It’s an age old battle: the pessimist thinks the optimist a fool; the optimist thinks the pessimist makes themself unnecessarily miserable. As a doctor, I’ve read a lot of the research into the issue. One researcher who’s spent more than 25 years looking at the topic is Martin Seligman, a psychologist and author. Seligman and his colleagues have found that optimistic people are happier than pessimists, which stands to reason! When something bad happens, optimists think of it as temporary, limited in its effect, and not entirely their fault. Pessimists do the opposite. They consider a setback to be permanent, far reaching and all their fault.
There are degrees of course, with most people well inside the extremes. The most significant difference between optimists and pessimists is how they explain setbacks to themselves. Using these definitions, researchers find that optimism contributes to good health and pessimism to illness.
In several large-scale, long term, carefully controlled studies, Seligman discovered that optimists are also more successful than pessimists. Optimistic politicians win more elections, optimistic students get better grades, optimistic athletes win more contests.
Why would this be so? Basically it’s because optimism and pessimism both tend to be self-fulfilling.
Pessimistic explanations make you feel defeated, making it less likely you’ll take constructive action. Optimistic explanations, on the other hand, make you more likely to act. If you think a setback is temporary, you’re more likely to try to do something about it, and because you take action, it is more likely to be temporary.
But pessimistic people do have one advantage: they see reality more accurately. It’s the attitude to adopt if you’re attempting something risky or dangerous. But pessimism sets up the conditions for depression to occur. A bad setback can knock a pessimist into the pit. The good news is that a pessimist can learn to be an optimist.
Pessimists can learn to be optimists, for example, seeing the temporary aspects of a setback. They can be more specific about the effects of it; they can learn to not take all the blame on themselves; they can learn to take credit for the good they do. It takes practice, however.
To the question, is the glass half-full or half-empty?
The answer is both. But you’re much better off if you think of it as half-full.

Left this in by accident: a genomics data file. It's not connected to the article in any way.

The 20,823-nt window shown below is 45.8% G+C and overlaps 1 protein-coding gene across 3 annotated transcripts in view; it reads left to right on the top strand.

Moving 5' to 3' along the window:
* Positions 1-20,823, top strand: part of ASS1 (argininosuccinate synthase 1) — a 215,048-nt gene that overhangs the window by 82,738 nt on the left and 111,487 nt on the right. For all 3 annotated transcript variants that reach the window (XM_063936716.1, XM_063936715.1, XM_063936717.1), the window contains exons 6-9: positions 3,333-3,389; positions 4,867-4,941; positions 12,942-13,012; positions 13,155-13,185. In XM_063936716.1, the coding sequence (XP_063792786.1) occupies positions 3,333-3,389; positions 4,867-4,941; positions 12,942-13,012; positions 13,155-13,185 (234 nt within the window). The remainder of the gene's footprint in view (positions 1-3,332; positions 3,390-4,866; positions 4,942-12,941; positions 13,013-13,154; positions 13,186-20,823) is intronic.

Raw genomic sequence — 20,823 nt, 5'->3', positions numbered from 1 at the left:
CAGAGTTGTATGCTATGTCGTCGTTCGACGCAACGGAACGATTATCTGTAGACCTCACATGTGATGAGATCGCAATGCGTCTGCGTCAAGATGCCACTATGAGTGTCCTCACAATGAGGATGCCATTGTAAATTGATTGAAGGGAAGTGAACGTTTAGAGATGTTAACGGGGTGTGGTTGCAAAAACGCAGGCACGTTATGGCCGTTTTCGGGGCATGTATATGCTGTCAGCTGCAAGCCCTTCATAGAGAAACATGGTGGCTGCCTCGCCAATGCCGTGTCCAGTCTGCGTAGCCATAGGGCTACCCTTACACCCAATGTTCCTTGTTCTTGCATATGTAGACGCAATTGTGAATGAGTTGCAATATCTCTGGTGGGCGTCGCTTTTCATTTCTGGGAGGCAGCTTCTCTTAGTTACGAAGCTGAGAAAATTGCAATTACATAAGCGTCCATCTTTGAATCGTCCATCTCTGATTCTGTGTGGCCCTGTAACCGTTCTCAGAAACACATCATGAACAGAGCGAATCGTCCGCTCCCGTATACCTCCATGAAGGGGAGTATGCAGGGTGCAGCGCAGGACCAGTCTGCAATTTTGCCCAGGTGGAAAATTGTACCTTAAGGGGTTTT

When bad happens, assume it won’t last long; look to see what isn’t affected; and don’t indulge in self-blame. When good happens, consider its effects permanent; see how much of your life is affected; and look to see how much you can take credit for.
Seligman and his colleagues, using interviews and blood tests, have found that optimists have better immune activity than pessimists, which has been confirmed by other researchers.
One major factor is that pessimistic individuals, as Seligman puts it, “get depressed more easily and more often.” When a person is depressed, certain brain hormones become depleted, creating a chain of biochemical events that end up slowing down the activity of the immune system.
Two key players in the immune system are what is known as T and NK cells.
T-cells recognise invaders (like viruses) and make more copies of themselves to kill off the invaders. A pessimist’s T-cells don’t multiply as quickly as in the optimist, allowing invaders to get the upper hand.
The NK-cells circulate in the blood, destroying whatever they identify as foreign (such as cancer cells). A pessimist’s NK-cells can identify foreign entities but do not destroy them as well as the optimist.
Optimists also look at information in more depth to find out what they can do about the risk factors. In a study by Lisa Aspinwall, at the University of Maryland, subjects read health-related information on cancer and other topics. She discovered that optimists spent more time than pessimists reading the severe risk material and remembered more of it.
“These are people who aren’t sitting around wishing things were different,” says Aspinwall. “They believe in a better outcome, and that whatever measures they take will help them to heal.”
So is your glass half-empty or half-full?
We place ourselves under great handicap by being negative and pessimistic. Optimism helps people succeed in health, business, sport, politics and most—if not all—walks of life. But too many of us are hindered by our sense of self-defeat.
Optimism is a practical, hard-headed, and realistic approach to life. So embrace optimism and change your life.